#ChillWithABookAward winner Veronica McGivney talks all things #bookish with #ETLBW @McgivneyVk @ChillWithABook #indieauthor #selfpublishedauthor

Huge congratulations on winning your Chill Award! You must be so happy that your work has been recognised in this way. Now, before we carry on, would you please introduce yourself to my readers, just in case they don’t know you already …

Thank you very much, Emma.  I spent my childhood on the Isle of Wight where my mother ran a guest house during the summer months.  After leaving school, where I gained a reputation for producing irreverent cartoons of the teachers, I studied modern languages then spent several years in France before holding teaching and research posts at the Open University, the University of Sussex and Nairobi University in Kenya where my family and I spent three exciting years.

On our return to England I became interested in teaching adults, and eventually became a Principal Research Officer at the National Institute of Adult and Continuing Education in Leicester.      

I have published a number of books on education under my full name ,Veronica McGivney, and am now happy to concentrate on writing fiction (under the name V K McGivney).   I have published three novels and have been short-listed for several short story awards.  

I have three grown-up children and live in a leafy area of Brighton

So, your book has been awarded with a Chill with a Book Readers’ Award, what inspired you to write this story?

Inheritors of the New Kingdom was inspired partly by a local event (a friend of mine was woken in the night by very bright lights and witnessed from her window a UFO similar to the one I describe in Chapter 1); partly by a long-term interest in space and other planets; partly by a number of general existential concerns I have such as climate change and religious extremism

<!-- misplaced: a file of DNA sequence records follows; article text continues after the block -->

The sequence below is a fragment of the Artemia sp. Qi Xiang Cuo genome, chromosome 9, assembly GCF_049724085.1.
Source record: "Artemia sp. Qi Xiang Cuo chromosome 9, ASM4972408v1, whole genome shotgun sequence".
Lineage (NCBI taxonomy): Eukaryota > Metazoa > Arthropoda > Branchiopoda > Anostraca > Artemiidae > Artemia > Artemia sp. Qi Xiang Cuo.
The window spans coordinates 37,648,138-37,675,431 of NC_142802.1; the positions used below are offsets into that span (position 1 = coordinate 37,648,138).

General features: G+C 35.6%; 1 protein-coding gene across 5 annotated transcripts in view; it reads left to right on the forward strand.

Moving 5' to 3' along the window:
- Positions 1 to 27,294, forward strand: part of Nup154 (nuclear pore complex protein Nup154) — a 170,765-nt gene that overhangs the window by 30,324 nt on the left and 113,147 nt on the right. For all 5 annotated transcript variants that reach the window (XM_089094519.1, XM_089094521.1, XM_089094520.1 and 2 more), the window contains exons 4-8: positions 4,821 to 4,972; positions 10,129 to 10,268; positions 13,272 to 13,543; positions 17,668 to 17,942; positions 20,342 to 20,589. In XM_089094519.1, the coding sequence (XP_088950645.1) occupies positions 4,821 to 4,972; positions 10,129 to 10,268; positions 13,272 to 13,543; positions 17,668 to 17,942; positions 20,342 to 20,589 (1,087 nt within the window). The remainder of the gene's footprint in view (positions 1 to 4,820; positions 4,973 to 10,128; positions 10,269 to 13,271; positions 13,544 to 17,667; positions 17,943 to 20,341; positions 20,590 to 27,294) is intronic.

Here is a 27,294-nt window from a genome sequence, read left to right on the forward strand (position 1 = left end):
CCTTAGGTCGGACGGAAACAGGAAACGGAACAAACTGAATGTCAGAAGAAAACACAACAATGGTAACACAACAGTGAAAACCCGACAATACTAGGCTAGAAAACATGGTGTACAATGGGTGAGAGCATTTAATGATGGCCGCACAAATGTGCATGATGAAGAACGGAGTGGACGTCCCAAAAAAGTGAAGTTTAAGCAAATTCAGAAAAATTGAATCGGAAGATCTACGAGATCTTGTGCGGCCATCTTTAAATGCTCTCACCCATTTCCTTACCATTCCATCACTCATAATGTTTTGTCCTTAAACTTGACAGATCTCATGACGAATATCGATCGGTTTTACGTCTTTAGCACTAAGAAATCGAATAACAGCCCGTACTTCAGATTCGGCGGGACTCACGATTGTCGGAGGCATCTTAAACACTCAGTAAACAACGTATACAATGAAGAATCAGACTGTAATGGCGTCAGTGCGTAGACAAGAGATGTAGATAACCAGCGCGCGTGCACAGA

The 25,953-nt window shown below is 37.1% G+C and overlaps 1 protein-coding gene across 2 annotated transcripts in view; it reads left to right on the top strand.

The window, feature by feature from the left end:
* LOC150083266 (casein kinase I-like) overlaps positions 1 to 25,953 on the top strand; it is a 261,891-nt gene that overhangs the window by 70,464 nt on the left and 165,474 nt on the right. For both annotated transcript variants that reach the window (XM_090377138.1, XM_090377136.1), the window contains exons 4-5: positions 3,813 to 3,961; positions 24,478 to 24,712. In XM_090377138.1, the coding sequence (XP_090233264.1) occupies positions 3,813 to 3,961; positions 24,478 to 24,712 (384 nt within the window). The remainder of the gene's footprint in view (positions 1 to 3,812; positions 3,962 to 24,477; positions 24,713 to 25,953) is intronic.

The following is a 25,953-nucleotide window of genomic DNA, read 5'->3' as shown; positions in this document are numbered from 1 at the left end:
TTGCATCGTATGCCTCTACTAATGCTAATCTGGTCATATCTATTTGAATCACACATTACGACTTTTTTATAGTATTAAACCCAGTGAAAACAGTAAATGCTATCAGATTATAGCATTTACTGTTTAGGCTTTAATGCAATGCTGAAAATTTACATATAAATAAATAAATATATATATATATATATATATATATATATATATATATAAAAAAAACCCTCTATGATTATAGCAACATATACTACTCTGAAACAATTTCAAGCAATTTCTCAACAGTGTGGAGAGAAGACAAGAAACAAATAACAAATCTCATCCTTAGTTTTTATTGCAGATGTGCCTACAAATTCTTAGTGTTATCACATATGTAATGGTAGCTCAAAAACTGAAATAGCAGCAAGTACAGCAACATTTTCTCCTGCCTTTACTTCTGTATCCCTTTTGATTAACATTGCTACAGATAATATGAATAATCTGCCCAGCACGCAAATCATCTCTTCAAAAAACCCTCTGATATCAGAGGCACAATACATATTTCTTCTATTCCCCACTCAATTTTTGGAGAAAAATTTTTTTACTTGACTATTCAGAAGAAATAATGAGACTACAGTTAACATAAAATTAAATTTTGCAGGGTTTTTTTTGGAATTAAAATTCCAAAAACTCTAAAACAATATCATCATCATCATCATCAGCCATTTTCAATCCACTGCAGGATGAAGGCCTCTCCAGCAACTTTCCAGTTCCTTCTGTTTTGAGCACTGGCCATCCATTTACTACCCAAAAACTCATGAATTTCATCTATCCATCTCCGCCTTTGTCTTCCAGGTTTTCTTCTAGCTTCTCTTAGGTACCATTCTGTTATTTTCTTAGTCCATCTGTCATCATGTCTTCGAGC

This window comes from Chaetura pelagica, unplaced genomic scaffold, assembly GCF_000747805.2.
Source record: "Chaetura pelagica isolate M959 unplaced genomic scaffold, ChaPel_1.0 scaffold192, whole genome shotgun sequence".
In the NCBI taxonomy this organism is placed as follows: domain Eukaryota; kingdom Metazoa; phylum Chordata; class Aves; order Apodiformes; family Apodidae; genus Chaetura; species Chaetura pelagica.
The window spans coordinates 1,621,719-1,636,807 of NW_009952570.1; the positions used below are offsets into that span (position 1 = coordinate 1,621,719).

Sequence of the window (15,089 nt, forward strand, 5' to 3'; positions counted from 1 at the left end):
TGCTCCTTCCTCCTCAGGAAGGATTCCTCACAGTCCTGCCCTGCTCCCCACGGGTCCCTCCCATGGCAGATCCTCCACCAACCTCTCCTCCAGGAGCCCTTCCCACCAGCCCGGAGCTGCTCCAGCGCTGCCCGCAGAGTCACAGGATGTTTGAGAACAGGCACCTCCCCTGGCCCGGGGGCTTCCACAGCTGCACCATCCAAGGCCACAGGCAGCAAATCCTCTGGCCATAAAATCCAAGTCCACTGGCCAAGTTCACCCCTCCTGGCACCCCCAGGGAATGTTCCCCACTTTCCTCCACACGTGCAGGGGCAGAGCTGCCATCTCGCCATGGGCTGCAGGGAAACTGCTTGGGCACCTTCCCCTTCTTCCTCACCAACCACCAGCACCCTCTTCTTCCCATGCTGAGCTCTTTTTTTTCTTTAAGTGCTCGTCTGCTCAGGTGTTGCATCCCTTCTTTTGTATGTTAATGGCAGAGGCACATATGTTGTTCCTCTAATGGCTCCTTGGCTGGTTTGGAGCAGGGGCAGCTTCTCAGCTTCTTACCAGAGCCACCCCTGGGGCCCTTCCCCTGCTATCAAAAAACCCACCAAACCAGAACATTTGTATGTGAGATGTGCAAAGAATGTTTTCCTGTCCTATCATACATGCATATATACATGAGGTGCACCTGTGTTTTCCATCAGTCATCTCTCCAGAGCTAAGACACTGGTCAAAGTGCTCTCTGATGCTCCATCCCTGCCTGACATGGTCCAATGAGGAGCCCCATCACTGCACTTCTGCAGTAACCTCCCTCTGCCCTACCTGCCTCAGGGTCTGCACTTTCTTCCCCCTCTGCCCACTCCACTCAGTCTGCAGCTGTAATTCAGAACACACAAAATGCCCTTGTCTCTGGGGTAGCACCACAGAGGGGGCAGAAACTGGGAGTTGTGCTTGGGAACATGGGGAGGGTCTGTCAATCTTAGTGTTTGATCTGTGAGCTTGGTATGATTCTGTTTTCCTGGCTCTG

What does the award mean to you?

Like other independent authors, I often feel I’m sending novels off into an immense black void! To receive this kind of recognition is a great boost and encourages me to carry on.

What other titles have you published? Tell us a little about them …

My debut novel, Aftermath of a Murder (which also won a Chill Award) is a psychological thriller about the impact on a family of a mysterious murder. After Howard Armstrong is gunned down in the street by an unknown assailant, the police uncover facts about his life that his widow, Karen, was completely unaware of. Although each revelation hits her like a seismic shock, she is determined to prevent her children from learning the terrible truth about their father.  

My third novel – A Reluctant Hero – is a comedy thriller that follows the fortunes of an unhappy middle-aged man after the loss of his job and break-up of his marriage. Harry Saunders is resigned to a bleak future until a sudden and unpremeditated act of courage propels him into a succession of sometimes dangerous but ultimately life-changing situations.

Are you working on a new book? Tell me about that …

The Day You Left is another psychological thriller. I am into the fifth chapter.

When not writing, what can you be found doing?

Painting (in oils, acrylic, watercolour); playing tennis and gardening (when a painful back condition allows), and reading of course.

Which three authors have most influenced your journey to becoming an author?